Data (pre-)processing and data analysis of Metabolomics and other omics datasets using struct and structToolbox, including univariate/multivariate statistics and machine learning approaches.

structToolbox 1.12.3

The ‘structToolbox’ includes an extensive set of data (pre-)processing and analysis tools for metabolomics and other omics, with a strong emphasis on statistics and machine learning. The methods and tools have been implemented using class-based templates available via the `struct`

(Statistics in R Using Class-based Templates) package. The aim of this vignette is to introduce the reader to basic and more advanced structToolbox-based operations and implementations, such as the use of `struct`

objects, getting/setting methods/parameters, and building workflows for the analysis of mass spectrometry (MS) and nuclear magnetic resonance (NMR)-based Metabolomics and proteomics datasets. The workflows demonstrated here include a wide range of methods and tools including pre-processing such as filtering, normalisation and scaling, followed by univariate and/or multivariate statistics, and machine learning approaches.

The latest version of `structToolbox`

compatible with your current R version can be installed using `BiocManager`

.

```
# install BiocManager if not present
if (!requireNamespace("BiocManager", quietly = TRUE))
install.packages("BiocManager")
# install structToolbox and dependencies
BiocManager::install("structToolbox")
```

A number of additional packages are needed for this vignette.

```
## install additional bioc packages for vignette if needed
#BiocManager::install(c('pmp', 'ropls', 'BiocFileCache'))
## install additional CRAN packages if needed
#install.packages(c('cowplot', 'openxlsx'))
suppressPackageStartupMessages({
# Bioconductor packages
library(structToolbox)
library(pmp)
library(ropls)
library(BiocFileCache)
# CRAN libraries
library(ggplot2)
library(gridExtra)
library(cowplot)
library(openxlsx)
})
# use the BiocFileCache
bfc <- BiocFileCache(ask = FALSE)
```

`struct`

objects, including models, model sequences, model charts and ontology.PCA (Principal Component Analysis) and PLS (Partial Least Squares) are commonly applied methods for exploring and analysing multivariate datasets. Here we use these two statistical methods to demonstrate the different types of `struct`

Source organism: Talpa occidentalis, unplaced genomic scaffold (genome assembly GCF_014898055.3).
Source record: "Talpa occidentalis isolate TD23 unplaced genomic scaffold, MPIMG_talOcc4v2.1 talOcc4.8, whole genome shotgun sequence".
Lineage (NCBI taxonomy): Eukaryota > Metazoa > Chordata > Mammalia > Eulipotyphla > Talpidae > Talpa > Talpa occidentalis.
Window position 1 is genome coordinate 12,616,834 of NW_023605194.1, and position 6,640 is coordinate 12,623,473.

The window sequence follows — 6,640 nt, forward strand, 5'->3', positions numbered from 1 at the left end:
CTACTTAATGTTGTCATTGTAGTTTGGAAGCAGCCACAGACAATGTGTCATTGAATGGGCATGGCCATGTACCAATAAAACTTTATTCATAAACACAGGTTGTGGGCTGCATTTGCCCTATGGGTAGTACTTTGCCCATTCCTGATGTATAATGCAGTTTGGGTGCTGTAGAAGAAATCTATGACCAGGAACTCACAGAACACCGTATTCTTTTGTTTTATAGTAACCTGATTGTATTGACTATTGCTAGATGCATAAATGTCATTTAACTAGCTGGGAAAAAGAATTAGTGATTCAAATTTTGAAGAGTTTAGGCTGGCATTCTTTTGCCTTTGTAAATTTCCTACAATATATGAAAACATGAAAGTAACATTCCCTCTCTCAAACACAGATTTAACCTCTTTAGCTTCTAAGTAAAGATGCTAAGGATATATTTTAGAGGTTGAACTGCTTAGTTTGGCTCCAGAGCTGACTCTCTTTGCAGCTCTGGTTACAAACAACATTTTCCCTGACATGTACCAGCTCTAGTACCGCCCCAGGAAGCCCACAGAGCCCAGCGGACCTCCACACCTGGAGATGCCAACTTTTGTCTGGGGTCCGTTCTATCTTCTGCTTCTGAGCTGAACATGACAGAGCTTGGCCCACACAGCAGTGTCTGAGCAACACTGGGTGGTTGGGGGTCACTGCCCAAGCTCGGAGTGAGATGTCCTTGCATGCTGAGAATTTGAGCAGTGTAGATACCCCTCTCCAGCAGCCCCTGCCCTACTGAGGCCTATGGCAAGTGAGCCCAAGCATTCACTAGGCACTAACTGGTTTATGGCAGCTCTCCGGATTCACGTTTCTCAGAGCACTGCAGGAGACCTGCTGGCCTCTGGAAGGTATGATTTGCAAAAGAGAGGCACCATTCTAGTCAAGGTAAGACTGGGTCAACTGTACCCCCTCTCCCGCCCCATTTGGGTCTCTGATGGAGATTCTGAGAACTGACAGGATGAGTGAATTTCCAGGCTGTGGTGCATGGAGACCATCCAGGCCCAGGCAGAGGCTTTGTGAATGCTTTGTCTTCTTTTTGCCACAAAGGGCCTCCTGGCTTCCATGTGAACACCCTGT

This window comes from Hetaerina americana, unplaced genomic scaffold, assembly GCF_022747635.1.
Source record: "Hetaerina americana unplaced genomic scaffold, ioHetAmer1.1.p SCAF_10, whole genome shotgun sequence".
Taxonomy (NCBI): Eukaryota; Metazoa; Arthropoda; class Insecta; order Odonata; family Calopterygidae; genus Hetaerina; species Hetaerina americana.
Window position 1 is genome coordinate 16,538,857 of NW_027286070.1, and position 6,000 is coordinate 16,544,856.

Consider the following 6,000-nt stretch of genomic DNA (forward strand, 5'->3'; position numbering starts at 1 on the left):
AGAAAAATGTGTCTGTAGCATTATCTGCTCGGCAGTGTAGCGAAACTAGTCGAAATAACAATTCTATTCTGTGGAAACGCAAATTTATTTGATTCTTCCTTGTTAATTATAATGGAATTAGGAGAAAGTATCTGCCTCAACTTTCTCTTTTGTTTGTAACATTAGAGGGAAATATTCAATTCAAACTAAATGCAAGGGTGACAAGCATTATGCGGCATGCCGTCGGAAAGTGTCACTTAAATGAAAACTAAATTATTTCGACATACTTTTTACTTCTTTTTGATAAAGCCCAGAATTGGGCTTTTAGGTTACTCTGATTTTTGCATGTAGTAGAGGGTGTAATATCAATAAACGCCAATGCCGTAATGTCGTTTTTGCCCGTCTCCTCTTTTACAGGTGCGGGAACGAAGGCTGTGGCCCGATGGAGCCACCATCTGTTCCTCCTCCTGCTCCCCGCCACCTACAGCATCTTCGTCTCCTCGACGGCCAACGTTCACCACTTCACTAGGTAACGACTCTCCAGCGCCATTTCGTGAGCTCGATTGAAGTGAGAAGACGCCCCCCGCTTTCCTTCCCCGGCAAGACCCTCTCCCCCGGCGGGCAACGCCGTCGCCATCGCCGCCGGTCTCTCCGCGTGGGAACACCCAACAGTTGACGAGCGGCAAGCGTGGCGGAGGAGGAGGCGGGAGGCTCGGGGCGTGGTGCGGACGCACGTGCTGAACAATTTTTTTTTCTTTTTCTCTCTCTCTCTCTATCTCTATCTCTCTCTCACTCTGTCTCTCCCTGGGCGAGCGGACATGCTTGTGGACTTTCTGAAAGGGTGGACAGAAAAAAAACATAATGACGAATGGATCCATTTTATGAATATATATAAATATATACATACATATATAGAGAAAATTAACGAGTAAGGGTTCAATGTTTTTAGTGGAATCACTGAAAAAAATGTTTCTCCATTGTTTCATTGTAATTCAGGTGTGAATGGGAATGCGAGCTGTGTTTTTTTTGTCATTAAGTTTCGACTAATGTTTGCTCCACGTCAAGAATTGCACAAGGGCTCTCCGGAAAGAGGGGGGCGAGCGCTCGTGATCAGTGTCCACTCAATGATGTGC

(STatistics in R Using Class Templates) objects that are available as part of the `structToolbox`

and how these objects (i.e. class templates) can be used to conduct unsupervised and supervised multivariate statistical analysis.

For demonstration purposes we will use the “Iris” dataset. This famous (Fisher’s or Anderson’s) dataset contains measurements of sepal length and width and petal length and width, in centimeters, for 50 flowers from each of 3 class of Iris. The class are Iris setosa, versicolor, and virginica. See here (https://stat.ethz.ch/R-manual/R-devel/library/datasets/html/iris.html) for more information.

Note: this vignette is also compatible with the Direct infusion mass spectrometry metabolomics “benchmark” dataset described in Kirwan et al., *Sci Data* *1*, 140012 (2014) (https://doi.org/10.1038/sdata.2014.12).

Both datasets are available as part of the structToolbox package and already prepared as a `DatasetExperiment`

object.

```
## Iris dataset (comment if using MTBLS79 benchmark data)
D = iris_DatasetExperiment()
D$sample_meta$class = D$sample_meta$Species
## MTBLS (comment if using Iris data)
# D = MTBLS79_DatasetExperiment(filtered=TRUE)
# M = pqn_norm(qc_label='QC',factor_name='sample_type') +
# knn_impute(neighbours=5) +
# glog_transform(qc_label='QC',factor_name='sample_type') +
# filter_smeta(mode='exclude',levels='QC',factor_name='sample_type')
# M = model_apply(M,D)
# D = predicted(M)
# show info
D
```

```
## A "DatasetExperiment" object
## ----------------------------
## name: Fisher's Iris dataset
## description: This famous (Fisher's or Anderson's) iris data set gives the measurements in centimeters of
## the variables sepal length and width and petal length and width,
## respectively, for 50 flowers from each of 3 species of iris. The species are
## Iris setosa, versicolor, and virginica.
## data: 150 rows x 4 columns
## sample_meta: 150 rows x 2 columns
## variable_meta: 4 rows x 1 columns
```

The `DatasetExperiment`

object is an extension of the `SummarizedExperiment`

class used by the Bioconductor community. It contains three main parts:

`data`

A data frame containing the measured data for each sample.`sample_meta`

A data frame of additional information related to the samples e.g. group labels.`variable_meta`

A data frame of additional information related to the variables (features) e.g. annotations

Like all `struct`

objects it also contains `name`

and `description`

fields (called “slots” is R language).

A key difference between `DatasetExperiment`

and `SummarizedExperiment`

objects is that the data is transposed. i.e. for `DatasetExperiment`

objects the samples are in rows and the features are in columns, while the opposite is true for `SummarizedExperiment`

objects.

All slots are accessible using dollar notation.

```
# show some data
head(D$data[,1:4])
```

```